The early Seventies were a time of accommodation for jazz and rock. Joe Henderson even had a brief 1971 stint in the horn section of Blood, Sweat and Tears; and Larry Willis, keyboard player on this album, joined BS&T shortly after Henderson left. The stellar band assembled here shows more of these fusion leanings than it might if assembled today--one doubts that Henderson would ask Willis to play electric keyboards, or drummer Jack DeJohnette to place as much emphasis on funk rhythms. (Dave Holland, a recent Henderson collaborator, still has his electric bass in mothballs.) This is not to discount Multiple's distinct energy and groove, or its uniqueness in Joe Henderson's discography with its overdubs (including the leader's vocals) and the brief presence of James "Blood" Ulmer. DeJohnette and Holland each contribute tunes, plus an infectious, uncoiling momentum that makes the date a most congenial meeting of giants.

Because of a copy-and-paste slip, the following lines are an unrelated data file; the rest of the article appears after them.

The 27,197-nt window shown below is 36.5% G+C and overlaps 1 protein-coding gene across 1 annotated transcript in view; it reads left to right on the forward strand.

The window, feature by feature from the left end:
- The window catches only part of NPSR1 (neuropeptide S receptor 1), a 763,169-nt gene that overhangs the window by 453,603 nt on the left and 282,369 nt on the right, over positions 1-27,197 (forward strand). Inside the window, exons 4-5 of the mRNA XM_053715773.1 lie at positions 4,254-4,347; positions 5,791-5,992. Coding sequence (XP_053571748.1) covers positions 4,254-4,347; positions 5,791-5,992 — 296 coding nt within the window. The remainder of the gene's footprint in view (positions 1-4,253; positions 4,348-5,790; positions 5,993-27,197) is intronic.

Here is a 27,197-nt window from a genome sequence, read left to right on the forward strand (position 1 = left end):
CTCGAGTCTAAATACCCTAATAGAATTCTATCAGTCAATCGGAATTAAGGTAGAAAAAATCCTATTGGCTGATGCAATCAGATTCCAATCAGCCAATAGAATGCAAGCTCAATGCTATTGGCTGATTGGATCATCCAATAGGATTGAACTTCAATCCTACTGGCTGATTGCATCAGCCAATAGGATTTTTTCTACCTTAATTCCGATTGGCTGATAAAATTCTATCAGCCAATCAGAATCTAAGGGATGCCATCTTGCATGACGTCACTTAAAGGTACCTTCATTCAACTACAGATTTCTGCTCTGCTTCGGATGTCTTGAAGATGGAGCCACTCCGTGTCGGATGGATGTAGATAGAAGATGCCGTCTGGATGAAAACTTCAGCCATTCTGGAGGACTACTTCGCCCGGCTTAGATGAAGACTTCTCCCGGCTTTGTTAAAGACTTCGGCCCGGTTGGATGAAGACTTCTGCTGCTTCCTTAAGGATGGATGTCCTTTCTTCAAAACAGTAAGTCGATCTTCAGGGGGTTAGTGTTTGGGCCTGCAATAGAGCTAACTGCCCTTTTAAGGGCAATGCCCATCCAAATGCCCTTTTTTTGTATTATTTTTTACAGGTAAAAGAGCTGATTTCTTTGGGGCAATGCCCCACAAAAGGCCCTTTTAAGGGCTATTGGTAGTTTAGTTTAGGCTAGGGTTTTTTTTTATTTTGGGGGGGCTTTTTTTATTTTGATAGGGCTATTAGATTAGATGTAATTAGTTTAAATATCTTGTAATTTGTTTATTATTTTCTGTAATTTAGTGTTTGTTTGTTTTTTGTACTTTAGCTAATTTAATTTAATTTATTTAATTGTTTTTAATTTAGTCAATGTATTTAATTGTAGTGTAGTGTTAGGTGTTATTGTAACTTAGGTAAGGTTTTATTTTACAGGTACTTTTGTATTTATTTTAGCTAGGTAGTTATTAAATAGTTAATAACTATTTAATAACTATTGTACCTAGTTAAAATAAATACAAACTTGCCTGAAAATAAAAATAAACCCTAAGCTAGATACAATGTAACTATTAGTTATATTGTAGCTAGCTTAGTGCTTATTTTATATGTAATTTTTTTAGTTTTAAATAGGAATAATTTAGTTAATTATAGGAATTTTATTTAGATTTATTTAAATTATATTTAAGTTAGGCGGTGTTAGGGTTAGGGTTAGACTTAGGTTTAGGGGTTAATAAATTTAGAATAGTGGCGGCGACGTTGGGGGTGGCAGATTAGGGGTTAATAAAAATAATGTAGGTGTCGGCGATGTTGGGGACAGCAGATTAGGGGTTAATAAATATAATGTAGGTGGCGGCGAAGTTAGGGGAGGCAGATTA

With Larry Willis, Dave Holland, Jack DeJohnette, Arthur Jenkins, James Ulmer, John Thomas